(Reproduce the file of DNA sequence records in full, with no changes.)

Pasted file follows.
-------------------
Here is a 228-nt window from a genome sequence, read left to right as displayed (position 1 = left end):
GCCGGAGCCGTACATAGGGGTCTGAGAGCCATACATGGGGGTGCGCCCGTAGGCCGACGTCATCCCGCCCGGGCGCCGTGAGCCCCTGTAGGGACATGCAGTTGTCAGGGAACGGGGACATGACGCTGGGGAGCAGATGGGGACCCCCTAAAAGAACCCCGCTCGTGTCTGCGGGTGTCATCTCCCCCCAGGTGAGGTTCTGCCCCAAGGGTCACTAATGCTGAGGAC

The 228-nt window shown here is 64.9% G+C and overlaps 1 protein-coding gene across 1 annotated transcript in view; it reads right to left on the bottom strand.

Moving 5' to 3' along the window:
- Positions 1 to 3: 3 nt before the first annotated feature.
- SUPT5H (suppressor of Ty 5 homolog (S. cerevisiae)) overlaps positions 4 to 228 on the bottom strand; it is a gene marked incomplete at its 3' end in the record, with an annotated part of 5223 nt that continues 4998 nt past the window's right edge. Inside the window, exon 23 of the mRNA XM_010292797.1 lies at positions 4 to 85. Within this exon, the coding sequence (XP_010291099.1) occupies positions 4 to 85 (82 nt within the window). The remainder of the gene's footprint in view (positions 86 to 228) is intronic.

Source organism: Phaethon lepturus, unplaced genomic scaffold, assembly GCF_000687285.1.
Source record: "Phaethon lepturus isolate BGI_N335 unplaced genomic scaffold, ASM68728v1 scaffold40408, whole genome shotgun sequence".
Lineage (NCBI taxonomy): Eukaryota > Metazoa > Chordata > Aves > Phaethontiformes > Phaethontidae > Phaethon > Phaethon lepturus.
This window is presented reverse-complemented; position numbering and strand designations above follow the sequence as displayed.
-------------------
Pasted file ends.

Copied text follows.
Here is a 228-nt window from a genome sequence, read left to right as displayed (position 1 = left end):
GCCGGAGCCGTACATAGGGGTCTGAGAGCCATACATGGGGGTGCGCCCGTAGGCCGACGTCATCCCGCCCGGGCGCCGTGAGCCCCTGTAGGGACATGCAGTTGTCAGGGAACGGGGACATGACGCTGGGGAGCAGATGGGGACCCCCTAAAAGAACCCCGCTCGTGTCTGCGGGTGTCATCTCCCCCCAGGTGAGGTTCTGCCCCAAGGGTCACTAATGCTGAGGAC

The 228-nt window shown here is 64.9% G+C and overlaps 1 protein-coding gene across 1 annotated transcript in view; it reads right to left on the bottom strand.

Moving 5' to 3' along the window:
- Positions 1 to 3: 3 nt before the first annotated feature.
- SUPT5H (suppressor of Ty 5 homolog (S. cerevisiae)) overlaps positions 4 to 228 on the bottom strand; it is a gene marked incomplete at its 3' end in the record, with an annotated part of 5223 nt that continues 4998 nt past the window's right edge. Inside the window, exon 23 of the mRNA XM_010292797.1 lies at positions 4 to 85. Within this exon, the coding sequence (XP_010291099.1) occupies positions 4 to 85 (82 nt within the window). The remainder of the gene's footprint in view (positions 86 to 228) is intronic.

Source organism: Phaethon lepturus, unplaced genomic scaffold, assembly GCF_000687285.1.
Source record: "Phaethon lepturus isolate BGI_N335 unplaced genomic scaffold, ASM68728v1 scaffold40408, whole genome shotgun sequence".
Lineage (NCBI taxonomy): Eukaryota > Metazoa > Chordata > Aves > Phaethontiformes > Phaethontidae > Phaethon > Phaethon lepturus.
This window is presented reverse-complemented; position numbering and strand designations above follow the sequence as displayed.